Injecting drug users never sharing equipment in the last month

Export Indicator

Percent of active injecting drug users surveyed who report never sharing injecting equipment during the last month
What it measures

Sharing injecting equipment between HIV infectedand uninfected drug injectors is an extraordinarily effective way of spreading HIV. Because the risk of contracting infection per  single act of risky injection is so high, programmes must aim not just for a reduction in the sharing of equipment between drug users, but for a complete halt to this behaviour. The previous indicator uses a robust methodology that will give a good picture of rising safe injecting behaviour, but will not capture entirely the rises in consistently safe behaviour for which prevention programmes among drug injectors strive. This indicator measures trends in consistently safe behaviour among drug users who continue to inject drugs.
 

Rationale
Numerator

Number of survey respondents who report never sharing needles, syringes or other injecting equipment the last time they injected drugs in the last month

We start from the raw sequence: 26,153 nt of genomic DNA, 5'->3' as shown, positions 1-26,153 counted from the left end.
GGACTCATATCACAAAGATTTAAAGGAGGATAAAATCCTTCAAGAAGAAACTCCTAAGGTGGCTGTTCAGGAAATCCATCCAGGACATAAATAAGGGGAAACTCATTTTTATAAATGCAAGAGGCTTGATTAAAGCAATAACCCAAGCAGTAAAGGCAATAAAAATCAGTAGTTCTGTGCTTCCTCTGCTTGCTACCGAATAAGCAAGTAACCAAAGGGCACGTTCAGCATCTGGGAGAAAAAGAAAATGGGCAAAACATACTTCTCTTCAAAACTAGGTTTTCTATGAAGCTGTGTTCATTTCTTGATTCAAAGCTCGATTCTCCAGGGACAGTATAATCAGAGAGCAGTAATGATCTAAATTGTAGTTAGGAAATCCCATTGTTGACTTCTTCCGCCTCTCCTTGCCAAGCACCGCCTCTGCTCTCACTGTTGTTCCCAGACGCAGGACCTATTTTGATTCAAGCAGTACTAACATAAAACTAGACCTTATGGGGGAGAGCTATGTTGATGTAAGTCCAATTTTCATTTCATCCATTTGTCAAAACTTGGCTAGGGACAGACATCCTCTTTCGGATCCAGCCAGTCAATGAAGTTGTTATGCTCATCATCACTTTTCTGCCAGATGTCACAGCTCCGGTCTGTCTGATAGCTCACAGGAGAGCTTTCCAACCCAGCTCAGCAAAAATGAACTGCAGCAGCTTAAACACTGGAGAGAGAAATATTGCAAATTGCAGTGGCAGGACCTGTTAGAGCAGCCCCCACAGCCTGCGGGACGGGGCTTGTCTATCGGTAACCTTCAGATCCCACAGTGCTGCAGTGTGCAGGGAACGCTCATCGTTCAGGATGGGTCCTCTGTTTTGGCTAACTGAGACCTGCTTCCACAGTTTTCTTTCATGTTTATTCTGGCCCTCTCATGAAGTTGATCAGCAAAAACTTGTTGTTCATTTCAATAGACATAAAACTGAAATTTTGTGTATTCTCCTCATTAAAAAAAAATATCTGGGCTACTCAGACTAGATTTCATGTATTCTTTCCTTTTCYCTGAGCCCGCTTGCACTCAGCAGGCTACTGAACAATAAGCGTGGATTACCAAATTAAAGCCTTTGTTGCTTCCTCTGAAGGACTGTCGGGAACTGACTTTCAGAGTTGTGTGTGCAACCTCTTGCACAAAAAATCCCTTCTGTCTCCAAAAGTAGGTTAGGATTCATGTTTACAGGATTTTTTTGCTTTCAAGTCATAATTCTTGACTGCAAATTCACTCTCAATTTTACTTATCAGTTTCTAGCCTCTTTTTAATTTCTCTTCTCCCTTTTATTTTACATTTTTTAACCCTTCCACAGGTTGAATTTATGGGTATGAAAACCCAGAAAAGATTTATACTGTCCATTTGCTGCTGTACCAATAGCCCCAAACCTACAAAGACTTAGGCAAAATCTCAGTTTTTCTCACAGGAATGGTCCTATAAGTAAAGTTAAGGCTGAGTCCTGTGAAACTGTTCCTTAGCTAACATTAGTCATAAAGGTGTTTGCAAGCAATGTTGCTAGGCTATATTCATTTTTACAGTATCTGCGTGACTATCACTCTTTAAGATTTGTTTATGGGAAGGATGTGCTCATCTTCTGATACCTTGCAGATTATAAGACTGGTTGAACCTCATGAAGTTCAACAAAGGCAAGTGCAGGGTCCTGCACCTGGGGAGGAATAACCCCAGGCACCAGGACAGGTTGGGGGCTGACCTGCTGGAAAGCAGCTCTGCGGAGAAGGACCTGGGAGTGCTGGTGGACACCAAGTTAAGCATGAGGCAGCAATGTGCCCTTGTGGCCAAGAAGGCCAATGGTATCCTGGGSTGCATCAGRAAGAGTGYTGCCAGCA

Denominator

All repondents reporting injecting behavior in the last month

Calculation
Method of measurement

In a behavioural survey among injecting drug users, respondents are asked about their injecting habits. Those that report sharing needles, syringes or other injecting equipment at any time in the last month are excluded from the numerator. As with the previous indicator, questionnaires should specify all the locally relevant types of “equipment” that may result in the exchange of body fluids.

Measurement frequency
Disaggregation

Education: N/A

Gender: N/A

Geographic location: N/A

Pregnancy status: N/A

Sector: N/A

Target: N/A

Time period: N/A

Type of orphan: N/A

Vulnerability status: N/A

Explanation of the numerator
Explanation of the denominator
Strengths and weaknesses

This indicator shares the strengths and limitations of Injecting Drug Use Indicator 1, Injecting drug users sharing equipment at last injection. In addition, it is likely to suffer more from recall bias. Depending on the local drug scene, drug users may be injecting several times each day. Recalling the circumstances of every act of injection over the past 30 days may be problematic. Trends measured by this indicator should confirm changes registered in the indicator that looks only at behaviour at last injection. The difference between the two indicators may be used to pinpoint areas of programme weakness.

Further information